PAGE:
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Cape Times

Everything Comes up roses

“When we started the business a few years ago, we were three. But now the business has grown and we now have 75 people employed,” Viljoen adds.

Viljoen said that research showed that the market for artificial flowers was growing by between 36 and 38 percent a year, while the market for fresh flowers was declining by between nine and 13 percent. He said that although people liked fresh flowers, they resorted to buying artificial flowers because they lasted longer. “But it is obvious that people would prefer real flowers compared to artificial flowers. With this technology we are essentially embalming the rose and preserving it, keeping it fresh for two years. “What we are doing is no different from what has the long life version of the flower.”

Talking about pricing, he said a rose is sold for between R10 and R25. But the Iluba rose can be sold for seven to 10 times more because it has a longer life. Although the business has grown and now has a turn-over of R10 million, Viljoen is not satisfied. “To be honest, we could be four times bigger and employ four times the number of workers we now have. “The problem is that we have shortage of supply of fresh roses. We struggle to keep up with the orders. And because of the shortage, we now import 80 percent of the fresh flowers from Kenya. If we had enough supply of the roses locally, we would simply buy these locally,” said Viljoen.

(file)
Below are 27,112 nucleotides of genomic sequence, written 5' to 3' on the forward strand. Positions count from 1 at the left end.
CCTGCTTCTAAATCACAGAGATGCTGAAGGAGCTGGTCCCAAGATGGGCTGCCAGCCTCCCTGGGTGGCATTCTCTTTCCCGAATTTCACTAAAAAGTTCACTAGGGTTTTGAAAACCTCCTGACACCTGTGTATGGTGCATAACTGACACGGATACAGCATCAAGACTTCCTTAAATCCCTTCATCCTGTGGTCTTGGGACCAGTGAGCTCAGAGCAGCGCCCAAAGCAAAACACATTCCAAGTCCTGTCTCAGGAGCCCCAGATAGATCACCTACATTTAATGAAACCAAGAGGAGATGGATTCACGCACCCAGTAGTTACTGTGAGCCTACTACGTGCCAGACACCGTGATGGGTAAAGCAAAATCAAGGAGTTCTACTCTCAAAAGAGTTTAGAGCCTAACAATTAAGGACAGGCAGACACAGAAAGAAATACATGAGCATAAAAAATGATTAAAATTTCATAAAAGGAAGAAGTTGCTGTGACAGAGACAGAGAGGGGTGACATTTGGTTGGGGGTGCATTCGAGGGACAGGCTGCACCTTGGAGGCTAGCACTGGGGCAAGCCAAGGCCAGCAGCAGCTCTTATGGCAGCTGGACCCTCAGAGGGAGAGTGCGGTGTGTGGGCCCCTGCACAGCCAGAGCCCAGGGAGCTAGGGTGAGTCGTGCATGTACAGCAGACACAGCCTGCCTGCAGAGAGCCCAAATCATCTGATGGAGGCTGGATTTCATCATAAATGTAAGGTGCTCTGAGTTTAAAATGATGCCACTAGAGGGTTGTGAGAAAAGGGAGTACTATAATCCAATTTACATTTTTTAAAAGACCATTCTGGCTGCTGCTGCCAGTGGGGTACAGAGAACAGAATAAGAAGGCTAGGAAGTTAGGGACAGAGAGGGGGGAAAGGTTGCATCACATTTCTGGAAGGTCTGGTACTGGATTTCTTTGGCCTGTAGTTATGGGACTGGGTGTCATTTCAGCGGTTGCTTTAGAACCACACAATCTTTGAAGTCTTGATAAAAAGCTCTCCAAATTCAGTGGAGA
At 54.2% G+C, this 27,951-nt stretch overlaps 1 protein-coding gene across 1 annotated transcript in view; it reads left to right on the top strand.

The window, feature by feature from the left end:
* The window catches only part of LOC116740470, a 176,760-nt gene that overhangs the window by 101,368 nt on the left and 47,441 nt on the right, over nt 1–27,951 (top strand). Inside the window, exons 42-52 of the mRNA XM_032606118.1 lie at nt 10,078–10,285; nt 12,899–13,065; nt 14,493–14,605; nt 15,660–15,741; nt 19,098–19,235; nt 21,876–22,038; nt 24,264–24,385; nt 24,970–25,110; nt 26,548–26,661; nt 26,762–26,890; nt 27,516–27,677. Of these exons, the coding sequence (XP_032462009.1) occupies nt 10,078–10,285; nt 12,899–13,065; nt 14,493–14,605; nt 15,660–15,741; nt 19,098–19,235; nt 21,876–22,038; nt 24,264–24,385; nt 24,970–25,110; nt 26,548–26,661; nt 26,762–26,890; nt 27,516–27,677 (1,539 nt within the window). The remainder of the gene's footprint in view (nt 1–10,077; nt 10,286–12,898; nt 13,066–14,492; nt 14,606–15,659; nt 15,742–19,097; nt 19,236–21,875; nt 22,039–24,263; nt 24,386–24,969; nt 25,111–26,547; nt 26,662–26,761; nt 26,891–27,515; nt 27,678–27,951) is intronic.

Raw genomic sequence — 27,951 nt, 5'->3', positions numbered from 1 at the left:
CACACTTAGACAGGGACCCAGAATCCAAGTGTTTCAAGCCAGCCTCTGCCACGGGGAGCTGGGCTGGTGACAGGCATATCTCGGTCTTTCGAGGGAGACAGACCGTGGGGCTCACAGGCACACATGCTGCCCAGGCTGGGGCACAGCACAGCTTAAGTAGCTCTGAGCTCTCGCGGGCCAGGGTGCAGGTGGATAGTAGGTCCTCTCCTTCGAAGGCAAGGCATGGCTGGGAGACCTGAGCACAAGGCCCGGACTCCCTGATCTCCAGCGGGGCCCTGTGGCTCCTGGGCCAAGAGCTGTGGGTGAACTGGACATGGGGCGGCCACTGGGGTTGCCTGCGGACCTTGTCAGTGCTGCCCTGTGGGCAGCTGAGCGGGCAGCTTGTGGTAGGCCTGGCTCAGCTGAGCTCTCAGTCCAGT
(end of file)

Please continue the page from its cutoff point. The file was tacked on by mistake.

Eighty percent of the Iluba flowers are exported. Initially, Viljoen exported the flowers mainly to Europe but now he also exports to the Far East, Middle East and North America.Iluba also benefits from the Department of Trade and Industry’s marketing program that promotes locally made products to other countries through the trade mission.

Viljoen has opened shops that sells his products at the Cradlestone Mall in Muldersdrift, west of Joburg and just a few kilometres from his firm, and Clearwater Mall in Roodepoort. His plan is to open a franchise in Pretoria in May and also others in Maputo and Saudi Arabia.

One of his employees, Tshifhiwa Maano, is grateful for the opportunity to work as a supervisor. Maano is a beneficiary of the dynamic collaboration between the state, the private sector and other institutions to use science and technology to respond to the various challenges facing the country, a view expressed by the DST Minister Naledi Pandor.

“South Africa, through the DST, is fast becoming a preferred partner for research and innovation funding partnerships with international foundations. I believe that more funding should be available to the Technology Innovation Agency to fund commercialisation, as we do not as yet have a dynamic risk-taking venture capital system in South Africa. “We are grateful to all our partners for their support. “We remain committed to taking South Africa forward by using science, technology and innovation for socio-economic growth and transformation,” Pandor stated in an address to Parliament.

But as for Viljoen, he jokingly says that he makes wedding flowers that can outlive some marriages.

Published in the Cape Times Paper.

Electronic version found on Press Reader.

Date: 7 May 2015